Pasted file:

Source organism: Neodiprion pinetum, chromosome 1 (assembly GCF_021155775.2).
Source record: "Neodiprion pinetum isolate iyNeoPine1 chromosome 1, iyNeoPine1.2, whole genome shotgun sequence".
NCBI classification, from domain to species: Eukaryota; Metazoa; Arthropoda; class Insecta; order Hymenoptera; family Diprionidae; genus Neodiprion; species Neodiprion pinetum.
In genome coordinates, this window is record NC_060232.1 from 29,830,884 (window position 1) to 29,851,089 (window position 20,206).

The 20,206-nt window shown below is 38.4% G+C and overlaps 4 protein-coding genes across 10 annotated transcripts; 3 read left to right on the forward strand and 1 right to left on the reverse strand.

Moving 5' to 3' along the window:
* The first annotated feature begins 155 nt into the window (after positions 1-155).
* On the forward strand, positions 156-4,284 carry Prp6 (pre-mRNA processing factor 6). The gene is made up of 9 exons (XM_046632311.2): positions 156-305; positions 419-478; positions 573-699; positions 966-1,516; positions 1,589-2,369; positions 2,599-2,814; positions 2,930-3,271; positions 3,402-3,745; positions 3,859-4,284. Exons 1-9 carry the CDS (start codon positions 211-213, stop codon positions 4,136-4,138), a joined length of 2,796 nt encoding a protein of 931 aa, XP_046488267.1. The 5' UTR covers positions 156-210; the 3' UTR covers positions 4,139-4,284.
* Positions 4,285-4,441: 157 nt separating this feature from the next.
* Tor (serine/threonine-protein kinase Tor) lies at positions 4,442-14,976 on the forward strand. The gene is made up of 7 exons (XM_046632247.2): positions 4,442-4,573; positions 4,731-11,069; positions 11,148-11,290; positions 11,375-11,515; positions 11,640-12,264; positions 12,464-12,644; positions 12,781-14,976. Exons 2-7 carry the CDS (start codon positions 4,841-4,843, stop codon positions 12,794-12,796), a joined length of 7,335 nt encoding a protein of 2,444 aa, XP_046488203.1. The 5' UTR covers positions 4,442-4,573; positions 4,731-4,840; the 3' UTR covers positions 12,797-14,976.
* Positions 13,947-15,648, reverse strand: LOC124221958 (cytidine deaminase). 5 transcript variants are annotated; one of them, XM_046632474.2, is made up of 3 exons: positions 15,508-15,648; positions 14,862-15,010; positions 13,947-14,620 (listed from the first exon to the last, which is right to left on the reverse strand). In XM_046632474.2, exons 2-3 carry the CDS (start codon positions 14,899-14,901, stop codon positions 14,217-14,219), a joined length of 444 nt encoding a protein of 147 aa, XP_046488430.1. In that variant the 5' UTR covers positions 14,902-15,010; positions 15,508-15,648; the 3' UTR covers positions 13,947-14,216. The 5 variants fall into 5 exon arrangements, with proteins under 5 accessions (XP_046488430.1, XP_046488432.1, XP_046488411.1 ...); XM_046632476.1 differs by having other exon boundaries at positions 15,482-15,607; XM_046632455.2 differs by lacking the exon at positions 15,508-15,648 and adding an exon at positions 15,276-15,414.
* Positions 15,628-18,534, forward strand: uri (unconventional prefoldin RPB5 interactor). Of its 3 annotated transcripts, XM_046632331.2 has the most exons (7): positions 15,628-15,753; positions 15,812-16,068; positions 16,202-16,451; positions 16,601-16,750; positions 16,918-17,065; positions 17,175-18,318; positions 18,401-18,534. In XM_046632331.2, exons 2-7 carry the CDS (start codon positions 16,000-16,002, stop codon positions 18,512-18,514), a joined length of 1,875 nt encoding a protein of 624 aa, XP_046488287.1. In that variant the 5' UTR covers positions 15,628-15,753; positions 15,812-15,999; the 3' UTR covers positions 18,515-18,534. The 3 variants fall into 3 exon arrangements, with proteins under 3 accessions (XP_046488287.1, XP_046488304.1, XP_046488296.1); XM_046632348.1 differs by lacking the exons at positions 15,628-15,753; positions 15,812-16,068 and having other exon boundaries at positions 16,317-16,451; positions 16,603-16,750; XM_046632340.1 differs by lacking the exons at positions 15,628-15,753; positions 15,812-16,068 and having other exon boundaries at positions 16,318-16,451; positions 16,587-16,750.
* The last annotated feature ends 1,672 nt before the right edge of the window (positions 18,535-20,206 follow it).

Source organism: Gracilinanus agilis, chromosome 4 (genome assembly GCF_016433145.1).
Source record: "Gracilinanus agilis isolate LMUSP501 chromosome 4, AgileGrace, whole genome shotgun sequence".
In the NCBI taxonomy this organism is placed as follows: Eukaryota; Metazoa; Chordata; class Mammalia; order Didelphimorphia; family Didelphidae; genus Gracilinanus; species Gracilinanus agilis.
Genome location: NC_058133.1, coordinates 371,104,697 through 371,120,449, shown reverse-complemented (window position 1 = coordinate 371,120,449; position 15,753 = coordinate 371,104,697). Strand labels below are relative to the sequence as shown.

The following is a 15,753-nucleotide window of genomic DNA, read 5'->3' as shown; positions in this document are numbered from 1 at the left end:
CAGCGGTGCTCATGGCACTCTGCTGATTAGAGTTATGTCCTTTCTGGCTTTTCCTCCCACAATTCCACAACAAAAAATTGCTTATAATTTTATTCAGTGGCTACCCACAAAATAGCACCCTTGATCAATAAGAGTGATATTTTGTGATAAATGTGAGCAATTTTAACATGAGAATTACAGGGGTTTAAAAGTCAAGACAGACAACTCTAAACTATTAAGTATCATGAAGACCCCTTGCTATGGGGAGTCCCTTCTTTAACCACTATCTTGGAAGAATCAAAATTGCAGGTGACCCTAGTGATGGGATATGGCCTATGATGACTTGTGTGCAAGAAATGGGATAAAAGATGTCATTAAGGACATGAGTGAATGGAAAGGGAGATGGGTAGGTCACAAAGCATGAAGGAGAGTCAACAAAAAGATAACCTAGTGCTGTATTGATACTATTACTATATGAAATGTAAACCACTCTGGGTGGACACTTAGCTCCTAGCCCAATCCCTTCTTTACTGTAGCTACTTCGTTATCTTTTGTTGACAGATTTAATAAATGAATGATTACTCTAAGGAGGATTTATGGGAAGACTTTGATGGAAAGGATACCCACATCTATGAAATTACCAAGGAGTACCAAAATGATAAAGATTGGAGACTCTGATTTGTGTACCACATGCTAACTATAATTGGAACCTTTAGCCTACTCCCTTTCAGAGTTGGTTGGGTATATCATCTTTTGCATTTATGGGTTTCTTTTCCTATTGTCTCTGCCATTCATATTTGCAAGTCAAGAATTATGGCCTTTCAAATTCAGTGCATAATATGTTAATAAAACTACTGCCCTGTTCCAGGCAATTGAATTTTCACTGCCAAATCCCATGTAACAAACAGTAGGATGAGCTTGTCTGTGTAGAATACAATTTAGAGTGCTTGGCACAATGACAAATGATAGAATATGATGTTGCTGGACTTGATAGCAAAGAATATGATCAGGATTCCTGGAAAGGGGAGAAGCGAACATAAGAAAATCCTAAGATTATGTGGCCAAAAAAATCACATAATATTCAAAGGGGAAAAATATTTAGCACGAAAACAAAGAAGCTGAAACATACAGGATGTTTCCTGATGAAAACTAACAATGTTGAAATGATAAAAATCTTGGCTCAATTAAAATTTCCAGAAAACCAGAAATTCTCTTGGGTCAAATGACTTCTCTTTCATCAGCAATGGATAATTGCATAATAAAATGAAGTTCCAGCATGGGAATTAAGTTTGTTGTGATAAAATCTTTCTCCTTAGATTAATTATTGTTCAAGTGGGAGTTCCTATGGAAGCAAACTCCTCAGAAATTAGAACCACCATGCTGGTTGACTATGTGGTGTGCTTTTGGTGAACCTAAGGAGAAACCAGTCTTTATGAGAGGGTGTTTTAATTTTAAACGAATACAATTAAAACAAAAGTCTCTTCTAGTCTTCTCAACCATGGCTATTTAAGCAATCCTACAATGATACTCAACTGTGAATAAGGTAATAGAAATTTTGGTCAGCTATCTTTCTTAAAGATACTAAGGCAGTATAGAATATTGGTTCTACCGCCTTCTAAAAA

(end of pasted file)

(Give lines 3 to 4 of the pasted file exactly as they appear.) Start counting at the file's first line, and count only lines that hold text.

NCBI classification, from domain to species: Eukaryota; Metazoa; Arthropoda; class Insecta; order Hymenoptera; family Diprionidae; genus Neodiprion; species Neodiprion pinetum.
In genome coordinates, this window is record NC_060232.1 from 29,830,884 (window position 1) to 29,851,089 (window position 20,206).